Now, O God! there were the red men, the brown men, the yellow men and the black men; not to speak of these white men whose faces were so strange; and they were going to say something—something against him. He could guess—could well guess what it was they would say. The Vicar-General knew that he had been wrong, and that his wrong had come into Eternity. He doubted if it ever could be made right, for he knew now the value of a soul even in a black body. He knew it, but was it too late? His vestments were as heavy as lead.
Trembling in every limb, the Vicar-General looked for his Judge; but he could not see Him. He only felt His Presence. The Silent Angel had a book in his hand. The Vicar-General could read its title. There was a chalice on the cover, as if it spoke of priests, and under it he read:
The law by which they shall be judged.
The Silent Angel opened the book and the Vicar-General saw that it had but one page. Shining out from the page he read:
“Thou art A priest forever.”
And under it:
“Go ye, therefore, and teach all Nations.”
Sorrow was over the soul of the priest. Only the hope in the eyes of the Silent Angel gave him hope, as he bowed his head before the judgment.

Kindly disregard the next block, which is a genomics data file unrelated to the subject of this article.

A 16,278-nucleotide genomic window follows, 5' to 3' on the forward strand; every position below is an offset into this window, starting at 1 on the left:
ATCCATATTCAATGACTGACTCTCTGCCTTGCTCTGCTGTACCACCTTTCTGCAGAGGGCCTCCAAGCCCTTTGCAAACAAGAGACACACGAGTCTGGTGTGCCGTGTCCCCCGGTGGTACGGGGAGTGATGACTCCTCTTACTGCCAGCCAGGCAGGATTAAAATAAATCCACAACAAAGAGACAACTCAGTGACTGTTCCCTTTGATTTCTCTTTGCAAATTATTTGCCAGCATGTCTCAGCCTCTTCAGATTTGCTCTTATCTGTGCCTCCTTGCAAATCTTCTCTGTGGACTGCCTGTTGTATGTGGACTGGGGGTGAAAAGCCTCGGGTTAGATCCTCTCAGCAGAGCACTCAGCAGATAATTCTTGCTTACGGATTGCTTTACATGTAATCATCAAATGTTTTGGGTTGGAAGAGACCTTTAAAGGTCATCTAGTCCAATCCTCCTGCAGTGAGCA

Father Broidy rushed down the stone steps and ran toward the Bishop’s carriage which had just stopped at the curb. He flung open the door before the driver could alight, kissed the ring on the hand extended him, helped its owner out and with a beaming face led the Bishop to the pretty and comfortable rectory.
“Welcome! welcome to Alta, Bishop,” he said as they entered the house, “and sure the whole Deanery is here to back it up.”
The Bishop smiled as the clergy trooped down the stairs echoing the greeting. The Bishop knew them all, and he was happy, for well was he aware that every man meant what he said. No one really ever admired the Bishop, but all loved him, and each had a private reason of his own for it that he never confided to anyone save his nearest crony. They were all here now to witness the resurrection of Alta—the poorest parish in a not too rich Diocese, hopeless three years ago, but now—well, there it is across the lot, that symphony in stone, every line of its chaste gothic a “Te Deum” that even an agnostic could understand and appreciate; every bit of carving the paragraph of a sermon that passers-by, perforce, must hear. To-day it is to be consecrated, the cap-stone is to be set on Father Broidy’s Arch of Triumph and the real life of Alta parish to begin.
“I thought you had but sixteen families here,” said the Bishop as he watched the crowd stream into the church.
“There were but eighteen, Bishop,” the young priest answered, with a happy smile that had considerable self-satisfaction in it. “There are seventy-five now.”